City Administrator post explained

By Cameron Rasmusson
Reader Staff

Call it the big Sandpoint budget controversy that wasn’t.

When Sandpoint City Council members announced in Juy they were considering adding a city administrator position to the roster of government employees, plenty of residents had a less than enthusiastic reaction. Many bristled at what they perceived as not just a hefty public expense—the job carries a salary of more than $100,000—but also a kind of disenfranchisement, a transfer of powers from elected officials to a permanent, well-paid position. Residents expressed frustration in letters to the editor and social media posts. CityHall-WEB

Cut to the council meeting of Aug. 19, when members conducted a final public hearing before voting on the budget. Only a handful of people attended the meeting, and no one offered any commentary on the budget or the new position—most attendees were there to request that Sandpoint formally call for a new investigation into the Sept. 11, 2001 attacks. According to Mayor Carrie Logan, the city only received a handful of official citizen comments throughout the entire budgeting process.

Public engagement may have fizzled, but the fact is that Sandpoint’s adoption of a city administrator does represent a major structural change for the way the city does business. And like every other shift in policy or governance, only time will gauge its effectiveness.

A city administrator is more than just a city planner. The position requires a highly educated and experienced individual who unifies public policy across all city departments. Post Falls city administrator Shelly Enderud describes her role as similar to that of a chief executive officer of a company.

“[It’s about] trying to grow your city in smart ways,” she said. “You don’t want to have the wrong kind of growth in the wrong places.”

Like a CEO, Enderud’s responsibilities are varied and extensive. She works with terminated city employees to determine whether or not they were justly fired. She writes grants to promote growth and minimize local costs. And she enacts economic policies to attract new businesses and jobs into the area, working as a middleman between the state, developers and business leaders. Of course, the administrator also works with elected officials to execute their policies and sometimes recommends new policy to consider.

“I think when you have the right people and the right policy in place, you have [a system] with fewer liabilities and more [productivity,]” she said.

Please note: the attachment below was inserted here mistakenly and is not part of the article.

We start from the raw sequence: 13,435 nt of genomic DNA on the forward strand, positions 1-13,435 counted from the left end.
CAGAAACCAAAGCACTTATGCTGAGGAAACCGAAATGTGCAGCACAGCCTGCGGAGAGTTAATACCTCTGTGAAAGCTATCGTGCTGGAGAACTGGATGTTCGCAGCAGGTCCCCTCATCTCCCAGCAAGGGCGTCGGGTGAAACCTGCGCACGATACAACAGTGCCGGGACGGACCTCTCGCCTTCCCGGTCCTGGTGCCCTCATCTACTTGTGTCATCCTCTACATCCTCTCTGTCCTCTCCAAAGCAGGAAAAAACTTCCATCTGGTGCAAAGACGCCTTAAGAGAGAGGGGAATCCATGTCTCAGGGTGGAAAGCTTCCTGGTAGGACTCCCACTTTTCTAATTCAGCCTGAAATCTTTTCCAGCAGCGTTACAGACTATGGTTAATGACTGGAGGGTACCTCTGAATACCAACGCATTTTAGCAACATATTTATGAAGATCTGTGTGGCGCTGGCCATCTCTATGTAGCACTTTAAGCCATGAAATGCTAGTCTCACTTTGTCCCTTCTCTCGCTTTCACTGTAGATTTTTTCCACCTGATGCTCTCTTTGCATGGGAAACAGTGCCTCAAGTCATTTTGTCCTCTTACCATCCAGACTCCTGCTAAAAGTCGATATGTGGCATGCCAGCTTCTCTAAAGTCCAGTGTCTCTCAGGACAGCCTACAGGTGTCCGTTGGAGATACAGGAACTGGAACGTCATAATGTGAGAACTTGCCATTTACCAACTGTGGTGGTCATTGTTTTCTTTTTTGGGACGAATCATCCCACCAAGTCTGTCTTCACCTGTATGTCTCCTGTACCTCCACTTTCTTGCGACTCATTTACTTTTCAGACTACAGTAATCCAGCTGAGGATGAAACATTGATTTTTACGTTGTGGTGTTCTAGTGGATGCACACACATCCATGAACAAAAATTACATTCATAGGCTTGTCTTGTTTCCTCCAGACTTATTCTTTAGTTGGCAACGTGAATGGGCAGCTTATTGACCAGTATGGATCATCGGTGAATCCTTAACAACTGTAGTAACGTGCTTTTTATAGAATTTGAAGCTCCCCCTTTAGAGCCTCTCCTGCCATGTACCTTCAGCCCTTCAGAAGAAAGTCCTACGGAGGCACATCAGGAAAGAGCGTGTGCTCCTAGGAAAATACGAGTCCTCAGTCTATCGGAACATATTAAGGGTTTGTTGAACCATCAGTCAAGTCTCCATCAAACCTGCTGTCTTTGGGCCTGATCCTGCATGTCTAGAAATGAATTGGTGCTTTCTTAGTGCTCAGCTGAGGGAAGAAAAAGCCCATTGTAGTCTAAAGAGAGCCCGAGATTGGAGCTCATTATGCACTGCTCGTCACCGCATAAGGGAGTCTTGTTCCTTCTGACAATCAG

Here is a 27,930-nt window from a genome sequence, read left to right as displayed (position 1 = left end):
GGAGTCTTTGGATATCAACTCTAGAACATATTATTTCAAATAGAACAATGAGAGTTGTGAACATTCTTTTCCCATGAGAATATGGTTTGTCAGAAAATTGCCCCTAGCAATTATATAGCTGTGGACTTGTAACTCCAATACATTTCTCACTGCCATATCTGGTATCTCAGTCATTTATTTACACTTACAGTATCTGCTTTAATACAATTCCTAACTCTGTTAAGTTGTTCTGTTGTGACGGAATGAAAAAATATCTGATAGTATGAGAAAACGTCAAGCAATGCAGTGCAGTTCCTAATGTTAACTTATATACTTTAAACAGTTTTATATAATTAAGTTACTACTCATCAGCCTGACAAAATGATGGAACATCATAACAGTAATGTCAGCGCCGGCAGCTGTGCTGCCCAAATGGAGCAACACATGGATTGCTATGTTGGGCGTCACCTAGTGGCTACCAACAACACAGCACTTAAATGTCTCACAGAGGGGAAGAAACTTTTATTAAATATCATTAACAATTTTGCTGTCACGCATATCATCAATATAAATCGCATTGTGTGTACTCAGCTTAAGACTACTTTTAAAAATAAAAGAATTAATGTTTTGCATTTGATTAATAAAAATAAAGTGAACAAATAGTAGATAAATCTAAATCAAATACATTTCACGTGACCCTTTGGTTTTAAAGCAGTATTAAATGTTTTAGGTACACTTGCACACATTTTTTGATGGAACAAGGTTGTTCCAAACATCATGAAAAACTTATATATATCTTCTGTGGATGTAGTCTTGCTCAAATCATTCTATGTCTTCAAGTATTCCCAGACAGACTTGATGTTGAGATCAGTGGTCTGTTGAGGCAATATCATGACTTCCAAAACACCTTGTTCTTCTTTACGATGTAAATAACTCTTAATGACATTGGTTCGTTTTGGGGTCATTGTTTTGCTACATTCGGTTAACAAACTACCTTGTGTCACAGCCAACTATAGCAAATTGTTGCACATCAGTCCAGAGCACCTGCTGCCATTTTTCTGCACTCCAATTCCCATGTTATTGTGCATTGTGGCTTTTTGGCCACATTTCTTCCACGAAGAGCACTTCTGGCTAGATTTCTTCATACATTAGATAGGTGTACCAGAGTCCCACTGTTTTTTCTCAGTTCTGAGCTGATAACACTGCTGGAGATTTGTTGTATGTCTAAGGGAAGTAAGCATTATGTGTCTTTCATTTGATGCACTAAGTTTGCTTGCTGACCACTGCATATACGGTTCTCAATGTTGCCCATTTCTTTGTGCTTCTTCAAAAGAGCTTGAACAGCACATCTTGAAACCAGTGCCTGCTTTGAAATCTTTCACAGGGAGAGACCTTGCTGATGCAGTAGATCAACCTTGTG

According to Logan, the addition of a administrator takes pressure off a multitude of officials within the city. Department heads, for instance, would be able to focus on the direct management of their employees.

“This is great for our department heads who, you have to remember, are working department heads and not just administrators,” Logan said.

It also clarifies the elected position of mayor, an office with a small salary you wouldn’t expect for an effectively full-time job. According to Logan, however, she’s been running the day-to-day operations of the city, putting her in the middle of establishing public policy with the council and than managing the execution of that policy.

“[Fire Chief Ron Stocking] felt in effect I was doing the job of a city administrator,” Logan said.

This isn’t the first time Sandpoint has hired an administrator, according to former city clerk and council member Helen Newton. She said a similar position was created in the late 1970s because the mayor was a full-time pastor. The position was later removed in the 1980s due to community dissatisfaction, especially from the business community.

“That was a long time ago,” she added. “I’m not saying this couldn’t work now—with the right person.”

More recent conversations about bringing on an administrator extend back to 2007, it wasn’t until former planning and zoning director Jeremy Grimm left the city early this year that officials began serious conversations.

“In my mind, we needed to look at how best to use that position,” Logan said.

When residents first heard about the proposed position this summer, many balked at the salary it commanded. At just over $100,000 per year, the job carries more than twice the average Bonner County household income. According to Logan, those rates aren’t determined by the city—they work work with outside agencies to determine pay scales commensurate with Sandpoint’s size and the level of responsibility.

“We don’t just pull that number out of a hat,” Logan said.

According to Logan, the city funded the position with money cleared up through a reduction in payments to the Public Retirement System of Idaho for firefighter benefits. Reduced costs this year in water and sewer also freed up some money for budgeting.

Following the adoption of the budget on Aug. 19, the city published advertisements for the position. As of this Monday, they already had four applications. Logan said the plan is to evaluate candidates throughout September. If everything moves along quickly, the city could have its administrator within the first two weeks of October.

With the job search moving forward, it’s only a matter of time before Sandpoint has a new city administrator. For her part, Newton questions whether or not the city needs the new position.

“We already have eight exceedingly well-paid department heads who, in my view, are doing a very good job,” she said.

Nevertheless, she’s keeping an open mind, and she believes the success or failure of the change depends entirely on the person hired. If she had her way, however, she would add one additional requirement to his or her contract.

“I’d require that the city administrator live within city limits so [he or she] is under the same regulations as everyone else,” she said.

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